At some point, say after the fifteenth bite maybe, if I were the rescuer, I would be wont to throw my hands up in the air and say, "Alright then, okay then . . . die, sucker . . . just sit in this oil and die." Which response might be marginally okay when it's penguins, except if they're on the endangered species list. (But judging by the colony at Boulders, the penguins are doing fine, Liberian ship captains notwithstanding.) But not such a good approach to take with people—especially people with children whom they drag along with them, to a fourth generation of misery.

As I think about this on the bus, William Faulkner-like stream-of-conscious, I wonder, when is it okay to abandon the rescue? When it gets unpleasant (penguin crap on your shoes); dangerous to limb (penguin beak slashing across your hands); dangerous to life (penguin beak in your eyeball penetrating to your brain)? When those to be rescued don't really want you there? Do you turn around and leave? Can you do that? Abandon ship mid-rescue?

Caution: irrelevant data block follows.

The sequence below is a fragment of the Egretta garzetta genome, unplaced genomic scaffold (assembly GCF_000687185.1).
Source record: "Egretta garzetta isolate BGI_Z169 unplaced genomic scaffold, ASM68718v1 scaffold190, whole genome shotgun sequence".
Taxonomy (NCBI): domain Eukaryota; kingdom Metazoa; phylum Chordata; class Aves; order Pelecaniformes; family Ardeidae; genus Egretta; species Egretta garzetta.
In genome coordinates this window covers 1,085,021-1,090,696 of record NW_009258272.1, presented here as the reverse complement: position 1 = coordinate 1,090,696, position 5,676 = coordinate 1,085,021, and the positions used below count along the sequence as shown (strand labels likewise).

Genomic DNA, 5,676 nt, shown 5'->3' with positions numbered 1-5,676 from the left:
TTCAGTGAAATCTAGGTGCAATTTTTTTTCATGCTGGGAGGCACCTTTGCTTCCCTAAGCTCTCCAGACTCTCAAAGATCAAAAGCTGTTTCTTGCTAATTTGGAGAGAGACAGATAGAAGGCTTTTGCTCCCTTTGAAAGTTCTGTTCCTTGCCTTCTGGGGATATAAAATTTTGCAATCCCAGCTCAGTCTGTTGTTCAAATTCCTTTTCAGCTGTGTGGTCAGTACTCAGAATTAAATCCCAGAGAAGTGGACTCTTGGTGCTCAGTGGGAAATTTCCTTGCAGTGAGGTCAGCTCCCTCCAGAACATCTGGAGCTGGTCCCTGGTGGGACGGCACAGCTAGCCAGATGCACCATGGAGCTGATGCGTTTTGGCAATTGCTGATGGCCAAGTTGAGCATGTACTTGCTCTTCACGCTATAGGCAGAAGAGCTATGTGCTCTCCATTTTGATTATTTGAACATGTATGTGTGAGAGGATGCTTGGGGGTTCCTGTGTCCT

I suppose an easy cut off point is when your tour of duty is up: your one year in Vietnam; your eighteen months in Billings, Montana; your nine months as the fifth-grade teacher at Wasatch School. Even though the need might not yet be met, the artificial finish line gives us a sense we've done our part. But for those rescues with no finite finish, with those that involve the people around you whose need you have noticed and responded to, I'm sensing it has something to do with what/who started you on that rescue; with the impulse that motivated you; with the purpose behind the impulse to rescue. I'm thinking that on one hand it's not okay to stop when the impulse ends. The decision to stop has to be more than just "I'm not feeling it" anymore. After the fifteenth bite, my impulse is to let the sucker drown.